By: Geoff Teach
The direction and overall goals of bands can vary wildly in this world, and our local music culture is not exempt from this rule. Recently, I had the privilege of interviewing Tim Preciado, also known as Scare Crow, the founder and driving force behind Never We See, a Chicago metal outfit with seemingly no set members other than Preciado. When I asked Tim what some of the topics and emotions that he tries to write about with his music, he unknowingly confirmed this unwritten rule of the music business: “Some bands are political, some write about love, some complain about ‘God’, but since Never We See is a multidirectional band that was created for the intention of mental thought, I will continue to write about topics that remain in the realm of the human psyche. I would never write directly about hate, but rather the reasons of hate. For instance, the sixth track (on the self-titled 2011 debut), ‘Man of its Own Kind’ speaks about how man embraces religion and uses it [as an excuse] for the various actions of war, killing, and social segregation. It is not about hating God, but rather writing about the foolishness of man that follows God, or in other words, it has always been in my belief that the idea of a God was created by man, thus ‘the weakness of the human mind, follows a man of its own kind.’” Now, while some may say that music isn’t meant to be so serious, music is whatever the artist decides it should be, and Tim confirmed this for me by saying, “I like to reference bands like Led Zeppelin, Pink Floyd, and pretty much anything in the 70’s-80’s because in that era, music was viewed as entertainment and enjoyment, or in other words, art. The pop culture, as beautiful as it may be, has completely changed the outline as to how music is ‘viewed’ and what it’s ‘supposed to be’. Needless to say, I intend on embracing the ‘I will write as I see fit’ attitude, and with that mindset, I intend to be the artist that I am.” Simply put, this kind of “Fuck you, I shall write the way I want to write” attitude comes through in every Never We See recording and performance, and that’s a good thing. It allows the work and the art to stand alone for itself, and when the work and the art is as strong as Never We See’s, then let the attitude remain forever.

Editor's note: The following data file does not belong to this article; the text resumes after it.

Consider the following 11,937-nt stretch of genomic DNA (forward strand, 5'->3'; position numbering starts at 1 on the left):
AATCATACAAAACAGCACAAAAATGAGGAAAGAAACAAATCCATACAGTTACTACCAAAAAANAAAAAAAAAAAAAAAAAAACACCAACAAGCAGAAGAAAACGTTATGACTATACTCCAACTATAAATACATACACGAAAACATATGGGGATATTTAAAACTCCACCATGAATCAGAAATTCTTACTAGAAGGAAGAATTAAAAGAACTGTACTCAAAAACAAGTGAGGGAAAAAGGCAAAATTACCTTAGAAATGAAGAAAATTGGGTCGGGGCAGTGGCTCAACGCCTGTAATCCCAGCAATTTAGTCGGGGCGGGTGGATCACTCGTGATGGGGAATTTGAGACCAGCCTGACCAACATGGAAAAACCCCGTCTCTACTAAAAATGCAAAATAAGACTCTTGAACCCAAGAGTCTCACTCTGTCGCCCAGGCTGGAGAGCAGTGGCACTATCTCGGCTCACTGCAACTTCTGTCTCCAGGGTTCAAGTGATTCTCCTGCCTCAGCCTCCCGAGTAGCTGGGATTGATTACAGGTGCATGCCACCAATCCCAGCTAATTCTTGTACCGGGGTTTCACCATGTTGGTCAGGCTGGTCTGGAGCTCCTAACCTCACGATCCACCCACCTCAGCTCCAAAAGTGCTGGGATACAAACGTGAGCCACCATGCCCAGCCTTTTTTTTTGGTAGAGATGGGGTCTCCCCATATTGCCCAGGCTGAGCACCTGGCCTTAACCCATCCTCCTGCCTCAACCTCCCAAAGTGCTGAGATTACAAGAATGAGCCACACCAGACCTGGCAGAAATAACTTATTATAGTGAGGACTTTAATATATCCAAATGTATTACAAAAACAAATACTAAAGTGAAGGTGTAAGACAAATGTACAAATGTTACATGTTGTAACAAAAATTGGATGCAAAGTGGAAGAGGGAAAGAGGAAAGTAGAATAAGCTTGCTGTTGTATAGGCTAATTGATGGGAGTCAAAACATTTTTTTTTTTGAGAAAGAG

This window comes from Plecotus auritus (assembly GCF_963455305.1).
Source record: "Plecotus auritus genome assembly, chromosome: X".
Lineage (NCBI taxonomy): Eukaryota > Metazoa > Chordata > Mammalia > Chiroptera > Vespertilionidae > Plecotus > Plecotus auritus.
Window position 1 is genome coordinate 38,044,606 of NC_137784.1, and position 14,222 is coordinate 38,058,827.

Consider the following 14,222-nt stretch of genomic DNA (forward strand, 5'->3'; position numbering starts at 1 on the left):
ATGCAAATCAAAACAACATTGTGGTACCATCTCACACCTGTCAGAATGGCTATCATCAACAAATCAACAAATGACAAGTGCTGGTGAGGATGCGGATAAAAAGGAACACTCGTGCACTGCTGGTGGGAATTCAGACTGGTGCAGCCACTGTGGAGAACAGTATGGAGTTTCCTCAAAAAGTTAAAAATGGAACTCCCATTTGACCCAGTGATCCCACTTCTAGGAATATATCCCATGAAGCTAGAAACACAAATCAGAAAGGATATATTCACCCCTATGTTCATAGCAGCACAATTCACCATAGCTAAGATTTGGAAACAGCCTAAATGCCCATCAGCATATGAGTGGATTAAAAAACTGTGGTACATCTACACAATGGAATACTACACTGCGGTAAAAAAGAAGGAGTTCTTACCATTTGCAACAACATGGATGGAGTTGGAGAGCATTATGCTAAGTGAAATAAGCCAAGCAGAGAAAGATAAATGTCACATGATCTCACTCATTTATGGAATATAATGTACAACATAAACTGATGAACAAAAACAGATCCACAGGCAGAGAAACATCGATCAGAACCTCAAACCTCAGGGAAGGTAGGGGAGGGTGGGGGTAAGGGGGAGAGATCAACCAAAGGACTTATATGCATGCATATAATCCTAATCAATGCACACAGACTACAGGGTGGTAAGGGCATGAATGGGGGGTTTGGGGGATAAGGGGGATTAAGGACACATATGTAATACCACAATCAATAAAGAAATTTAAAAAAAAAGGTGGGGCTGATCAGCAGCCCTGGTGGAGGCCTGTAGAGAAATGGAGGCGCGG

Thus far, Never We See has released one full length album, their 2011 self-titled release, and for the recording process, Preciado handled most of the instrument writing and recording all on his own, including drums, guitars (lead and rhythm), bass, and vocals. Yet while Never We See may mostly be a “one man show” during recording, Preciado still needs to ask the assistance of other musicians to put on live shows, and some of his most recent live helpers include “Mr. Green” on bass, and the very busy and very talented Garry Naples (of November’s Doom, Kastasyde, and Without Waves, among others) on drums. However, the composition of almost all material for the band is conceived inside the mind of Preciado, including all of the new material that he has been laying down slowly and carefully during 2013, and that’s just the way he prefers it, frankly. “ I will be writing all of the music on this album yet again, however, I do have the pleasure of working with Mike Walsh, a.k.a “Blade”, and he will not only be co-producing with me, but he will be writing some of the sickest lead guitar I have ever heard. He is the guru of guitar playing, and not only does he understand what it takes to write flawless music, I am giving him complete control over the leads he chooses to write. Garry is a great drummer, but since he is in so many projects as of now, I want Never We See to have that specific sound that it has, and adding his flavor into the record would change its sound far too drastically for my taste,” states Scare Crow, and while it’s not hard to tell that he is incredibly comfortable in his own element (even if that means having to say “No,” to having other artists participate in the writing process other than those that he believes will help him craft his own sound properly), even artists with such talent and boundless worth ethic like Preciado sometimes need the help of others to help bring the songs inside his head to life.
Scare Crow (middle) and his creation, Never We See, play to the assembled masses at Cobra Lounge in early August. Photo Courtesy of John Mourlas Photography.